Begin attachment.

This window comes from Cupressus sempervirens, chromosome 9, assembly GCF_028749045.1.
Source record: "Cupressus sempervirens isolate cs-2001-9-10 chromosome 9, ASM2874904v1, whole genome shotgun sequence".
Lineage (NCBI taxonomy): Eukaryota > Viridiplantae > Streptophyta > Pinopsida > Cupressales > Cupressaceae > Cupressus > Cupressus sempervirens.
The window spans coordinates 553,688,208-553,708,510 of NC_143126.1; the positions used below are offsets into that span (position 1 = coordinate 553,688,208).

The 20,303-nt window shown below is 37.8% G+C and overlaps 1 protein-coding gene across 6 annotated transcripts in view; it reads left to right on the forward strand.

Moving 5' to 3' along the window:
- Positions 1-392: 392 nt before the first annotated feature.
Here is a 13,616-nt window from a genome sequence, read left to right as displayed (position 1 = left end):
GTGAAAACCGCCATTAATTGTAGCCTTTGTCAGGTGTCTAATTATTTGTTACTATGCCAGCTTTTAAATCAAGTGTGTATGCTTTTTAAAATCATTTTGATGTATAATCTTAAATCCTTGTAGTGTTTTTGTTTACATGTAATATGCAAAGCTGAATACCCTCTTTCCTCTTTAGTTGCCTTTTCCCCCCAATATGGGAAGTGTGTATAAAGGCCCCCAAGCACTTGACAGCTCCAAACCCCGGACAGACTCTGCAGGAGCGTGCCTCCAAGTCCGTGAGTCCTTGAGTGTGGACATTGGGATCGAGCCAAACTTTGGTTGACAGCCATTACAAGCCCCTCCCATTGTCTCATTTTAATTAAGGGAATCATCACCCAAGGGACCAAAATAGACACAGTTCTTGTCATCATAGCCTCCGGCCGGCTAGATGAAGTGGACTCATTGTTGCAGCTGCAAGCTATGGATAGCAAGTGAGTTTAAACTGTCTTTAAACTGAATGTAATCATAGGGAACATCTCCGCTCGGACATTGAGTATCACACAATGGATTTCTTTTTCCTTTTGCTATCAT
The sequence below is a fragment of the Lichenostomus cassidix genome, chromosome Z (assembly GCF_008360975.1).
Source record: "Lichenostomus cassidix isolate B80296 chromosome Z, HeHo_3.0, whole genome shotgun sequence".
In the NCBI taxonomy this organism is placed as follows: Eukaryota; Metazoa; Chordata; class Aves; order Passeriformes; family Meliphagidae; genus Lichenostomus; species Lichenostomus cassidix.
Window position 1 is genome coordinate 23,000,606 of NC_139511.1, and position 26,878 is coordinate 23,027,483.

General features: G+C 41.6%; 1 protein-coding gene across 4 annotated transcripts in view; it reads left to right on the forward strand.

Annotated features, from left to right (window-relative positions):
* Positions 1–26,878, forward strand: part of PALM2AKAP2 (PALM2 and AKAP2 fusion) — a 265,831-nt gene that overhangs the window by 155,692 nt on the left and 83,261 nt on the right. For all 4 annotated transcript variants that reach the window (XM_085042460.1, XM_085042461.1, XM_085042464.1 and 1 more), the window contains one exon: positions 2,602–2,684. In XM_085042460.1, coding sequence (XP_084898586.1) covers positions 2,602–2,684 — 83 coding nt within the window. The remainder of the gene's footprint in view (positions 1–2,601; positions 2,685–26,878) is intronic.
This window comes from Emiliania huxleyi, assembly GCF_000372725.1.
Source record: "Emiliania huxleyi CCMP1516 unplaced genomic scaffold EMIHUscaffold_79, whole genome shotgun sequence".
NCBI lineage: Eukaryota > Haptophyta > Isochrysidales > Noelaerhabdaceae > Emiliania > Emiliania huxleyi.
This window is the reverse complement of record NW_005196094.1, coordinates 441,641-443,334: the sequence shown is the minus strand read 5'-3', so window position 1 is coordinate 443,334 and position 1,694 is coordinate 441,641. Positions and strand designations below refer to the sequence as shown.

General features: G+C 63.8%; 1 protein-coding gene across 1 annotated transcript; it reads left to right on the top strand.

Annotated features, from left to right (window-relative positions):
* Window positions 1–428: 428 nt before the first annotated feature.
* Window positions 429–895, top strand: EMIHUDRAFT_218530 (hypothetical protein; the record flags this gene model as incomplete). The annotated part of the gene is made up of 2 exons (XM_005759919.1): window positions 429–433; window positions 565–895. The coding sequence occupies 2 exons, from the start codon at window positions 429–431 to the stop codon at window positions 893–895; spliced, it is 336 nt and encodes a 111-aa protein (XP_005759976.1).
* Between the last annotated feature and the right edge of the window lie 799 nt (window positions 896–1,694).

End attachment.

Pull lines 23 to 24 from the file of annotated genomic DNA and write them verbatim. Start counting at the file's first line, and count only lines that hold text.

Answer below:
* Window positions 1–428: 428 nt before the first annotated feature.
* Window positions 429–895, top strand: EMIHUDRAFT_218530 (hypothetical protein; the record flags this gene model as incomplete). The annotated part of the gene is made up of 2 exons (XM_005759919.1): window positions 429–433; window positions 565–895. The coding sequence occupies 2 exons, from the start codon at window positions 429–431 to the stop codon at window positions 893–895; spliced, it is 336 nt and encodes a 111-aa protein (XP_005759976.1).